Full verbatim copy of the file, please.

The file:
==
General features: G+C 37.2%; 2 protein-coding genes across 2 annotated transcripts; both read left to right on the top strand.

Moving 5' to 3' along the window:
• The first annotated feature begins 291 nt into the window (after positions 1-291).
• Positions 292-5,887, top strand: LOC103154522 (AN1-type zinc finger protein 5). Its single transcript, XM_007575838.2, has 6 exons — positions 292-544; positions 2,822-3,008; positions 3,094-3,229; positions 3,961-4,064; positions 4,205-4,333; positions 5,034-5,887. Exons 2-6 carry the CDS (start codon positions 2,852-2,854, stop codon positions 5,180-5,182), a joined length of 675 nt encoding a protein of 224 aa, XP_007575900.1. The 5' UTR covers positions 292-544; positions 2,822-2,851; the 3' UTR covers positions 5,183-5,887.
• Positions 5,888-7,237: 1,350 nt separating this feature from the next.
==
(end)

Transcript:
General features: G+C 37.2%; 2 protein-coding genes across 2 annotated transcripts; both read left to right on the top strand.

Moving 5' to 3' along the window:
• The first annotated feature begins 291 nt into the window (after positions 1-291).
• Positions 292-5,887, top strand: LOC103154522 (AN1-type zinc finger protein 5). Its single transcript, XM_007575838.2, has 6 exons — positions 292-544; positions 2,822-3,008; positions 3,094-3,229; positions 3,961-4,064; positions 4,205-4,333; positions 5,034-5,887. Exons 2-6 carry the CDS (start codon positions 2,852-2,854, stop codon positions 5,180-5,182), a joined length of 675 nt encoding a protein of 224 aa, XP_007575900.1. The 5' UTR covers positions 292-544; positions 2,822-2,851; the 3' UTR covers positions 5,183-5,887.
• Positions 5,888-7,237: 1,350 nt separating this feature from the next.